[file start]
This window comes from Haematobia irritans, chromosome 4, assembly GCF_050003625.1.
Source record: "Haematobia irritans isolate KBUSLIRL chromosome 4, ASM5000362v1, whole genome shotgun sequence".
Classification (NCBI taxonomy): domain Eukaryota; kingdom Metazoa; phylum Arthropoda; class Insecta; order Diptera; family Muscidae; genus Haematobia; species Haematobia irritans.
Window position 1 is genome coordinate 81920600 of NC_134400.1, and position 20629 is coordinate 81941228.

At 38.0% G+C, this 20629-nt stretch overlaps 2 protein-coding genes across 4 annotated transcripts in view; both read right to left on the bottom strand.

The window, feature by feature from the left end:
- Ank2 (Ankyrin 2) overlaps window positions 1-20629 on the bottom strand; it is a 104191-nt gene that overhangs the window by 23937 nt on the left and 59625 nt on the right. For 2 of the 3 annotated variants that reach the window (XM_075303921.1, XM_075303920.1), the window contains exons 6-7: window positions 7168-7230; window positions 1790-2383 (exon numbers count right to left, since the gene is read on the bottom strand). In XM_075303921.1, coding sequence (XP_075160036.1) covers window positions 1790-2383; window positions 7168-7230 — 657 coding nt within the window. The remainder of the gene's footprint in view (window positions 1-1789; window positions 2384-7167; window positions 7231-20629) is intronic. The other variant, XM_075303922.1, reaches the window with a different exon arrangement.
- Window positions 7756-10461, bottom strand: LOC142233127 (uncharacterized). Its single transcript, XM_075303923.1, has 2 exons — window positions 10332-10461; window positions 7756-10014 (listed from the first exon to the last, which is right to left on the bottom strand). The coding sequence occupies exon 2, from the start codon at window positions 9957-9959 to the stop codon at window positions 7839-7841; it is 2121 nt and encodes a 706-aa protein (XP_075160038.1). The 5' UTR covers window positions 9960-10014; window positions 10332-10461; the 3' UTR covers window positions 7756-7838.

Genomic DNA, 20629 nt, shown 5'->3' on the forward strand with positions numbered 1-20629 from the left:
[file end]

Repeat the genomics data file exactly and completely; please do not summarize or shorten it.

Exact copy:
This window comes from Haematobia irritans, chromosome 4, assembly GCF_050003625.1.
Source record: "Haematobia irritans isolate KBUSLIRL chromosome 4, ASM5000362v1, whole genome shotgun sequence".
Classification (NCBI taxonomy): domain Eukaryota; kingdom Metazoa; phylum Arthropoda; class Insecta; order Diptera; family Muscidae; genus Haematobia; species Haematobia irritans.
Window position 1 is genome coordinate 81920600 of NC_134400.1, and position 20629 is coordinate 81941228.

At 38.0% G+C, this 20629-nt stretch overlaps 2 protein-coding genes across 4 annotated transcripts in view; both read right to left on the bottom strand.

The window, feature by feature from the left end:
- Ank2 (Ankyrin 2) overlaps window positions 1-20629 on the bottom strand; it is a 104191-nt gene that overhangs the window by 23937 nt on the left and 59625 nt on the right. For 2 of the 3 annotated variants that reach the window (XM_075303921.1, XM_075303920.1), the window contains exons 6-7: window positions 7168-7230; window positions 1790-2383 (exon numbers count right to left, since the gene is read on the bottom strand). In XM_075303921.1, coding sequence (XP_075160036.1) covers window positions 1790-2383; window positions 7168-7230 — 657 coding nt within the window. The remainder of the gene's footprint in view (window positions 1-1789; window positions 2384-7167; window positions 7231-20629) is intronic. The other variant, XM_075303922.1, reaches the window with a different exon arrangement.
- Window positions 7756-10461, bottom strand: LOC142233127 (uncharacterized). Its single transcript, XM_075303923.1, has 2 exons — window positions 10332-10461; window positions 7756-10014 (listed from the first exon to the last, which is right to left on the bottom strand). The coding sequence occupies exon 2, from the start codon at window positions 9957-9959 to the stop codon at window positions 7839-7841; it is 2121 nt and encodes a 706-aa protein (XP_075160038.1). The 5' UTR covers window positions 9960-10014; window positions 10332-10461; the 3' UTR covers window positions 7756-7838.

Genomic DNA, 20629 nt, shown 5'->3' on the forward strand with positions numbered 1-20629 from the left: